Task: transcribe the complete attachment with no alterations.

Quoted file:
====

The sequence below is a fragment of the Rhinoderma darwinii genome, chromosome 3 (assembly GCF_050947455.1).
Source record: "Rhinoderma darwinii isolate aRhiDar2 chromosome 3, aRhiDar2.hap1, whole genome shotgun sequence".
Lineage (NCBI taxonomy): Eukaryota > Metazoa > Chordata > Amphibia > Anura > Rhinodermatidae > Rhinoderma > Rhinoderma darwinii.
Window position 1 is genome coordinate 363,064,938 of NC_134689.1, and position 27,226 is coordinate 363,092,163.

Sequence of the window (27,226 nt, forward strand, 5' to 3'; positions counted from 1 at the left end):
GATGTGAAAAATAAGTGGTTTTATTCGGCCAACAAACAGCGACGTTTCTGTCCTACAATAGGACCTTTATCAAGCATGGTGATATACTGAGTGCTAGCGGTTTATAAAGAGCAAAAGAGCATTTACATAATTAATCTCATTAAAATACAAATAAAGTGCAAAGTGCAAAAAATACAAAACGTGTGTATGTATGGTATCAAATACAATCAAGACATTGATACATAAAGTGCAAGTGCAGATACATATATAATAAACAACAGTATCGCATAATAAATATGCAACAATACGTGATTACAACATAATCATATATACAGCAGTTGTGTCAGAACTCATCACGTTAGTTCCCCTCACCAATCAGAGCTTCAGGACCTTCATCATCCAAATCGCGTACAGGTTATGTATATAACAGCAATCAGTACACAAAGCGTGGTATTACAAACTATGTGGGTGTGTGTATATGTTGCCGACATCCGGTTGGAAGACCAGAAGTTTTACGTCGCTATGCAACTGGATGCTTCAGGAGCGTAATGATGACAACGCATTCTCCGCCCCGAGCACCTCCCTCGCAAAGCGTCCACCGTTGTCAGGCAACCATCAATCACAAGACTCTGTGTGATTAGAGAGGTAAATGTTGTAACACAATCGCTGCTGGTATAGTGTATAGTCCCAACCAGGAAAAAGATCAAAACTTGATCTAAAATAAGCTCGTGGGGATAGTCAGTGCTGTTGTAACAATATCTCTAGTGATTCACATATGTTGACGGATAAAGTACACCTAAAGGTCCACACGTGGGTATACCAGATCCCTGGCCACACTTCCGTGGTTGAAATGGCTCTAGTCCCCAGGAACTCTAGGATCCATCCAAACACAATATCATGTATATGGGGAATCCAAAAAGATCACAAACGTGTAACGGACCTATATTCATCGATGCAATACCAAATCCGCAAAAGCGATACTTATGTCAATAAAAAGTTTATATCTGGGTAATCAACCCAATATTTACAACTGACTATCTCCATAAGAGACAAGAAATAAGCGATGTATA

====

The sequence below is a fragment of the Rhinoderma darwinii genome, chromosome 3 (assembly GCF_050947455.1).
Source record: "Rhinoderma darwinii isolate aRhiDar2 chromosome 3, aRhiDar2.hap1, whole genome shotgun sequence".
Lineage (NCBI taxonomy): Eukaryota > Metazoa > Chordata > Amphibia > Anura > Rhinodermatidae > Rhinoderma > Rhinoderma darwinii.
Window position 1 is genome coordinate 363,064,938 of NC_134689.1, and position 27,226 is coordinate 363,092,163.

Sequence of the window (27,226 nt, forward strand, 5' to 3'; positions counted from 1 at the left end):
GATGTGAAAAATAAGTGGTTTTATTCGGCCAACAAACAGCGACGTTTCTGTCCTACAATAGGACCTTTATCAAGCATGGTGATATACTGAGTGCTAGCGGTTTATAAAGAGCAAAAGAGCATTTACATAATTAATCTCATTAAAATACAAATAAAGTGCAAAGTGCAAAAAATACAAAACGTGTGTATGTATGGTATCAAATACAATCAAGACATTGATACATAAAGTGCAAGTGCAGATACATATATAATAAACAACAGTATCGCATAATAAATATGCAACAATACGTGATTACAACATAATCATATATACAGCAGTTGTGTCAGAACTCATCACGTTAGTTCCCCTCACCAATCAGAGCTTCAGGACCTTCATCATCCAAATCGCGTACAGGTTATGTATATAACAGCAATCAGTACACAAAGCGTGGTATTACAAACTATGTGGGTGTGTGTATATGTTGCCGACATCCGGTTGGAAGACCAGAAGTTTTACGTCGCTATGCAACTGGATGCTTCAGGAGCGTAATGATGACAACGCATTCTCCGCCCCGAGCACCTCCCTCGCAAAGCGTCCACCGTTGTCAGGCAACCATCAATCACAAGACTCTGTGTGATTAGAGAGGTAAATGTTGTAACACAATCGCTGCTGGTATAGTGTATAGTCCCAACCAGGAAAAAGATCAAAACTTGATCTAAAATAAGCTCGTGGGGATAGTCAGTGCTGTTGTAACAATATCTCTAGTGATTCACATATGTTGACGGATAAAGTACACCTAAAGGTCCACACGTGGGTATACCAGATCCCTGGCCACACTTCCGTGGTTGAAATGGCTCTAGTCCCCAGGAACTCTAGGATCCATCCAAACACAATATCATGTATATGGGGAATCCAAAAAGATCACAAACGTGTAACGGACCTATATTCATCGATGCAATACCAAATCCGCAAAAGCGATACTTATGTCAATAAAAAGTTTATATCTGGGTAATCAACCCAATATTTACAACTGACTATCTCCATAAGAGACAAGAAATAAGCGATGTATA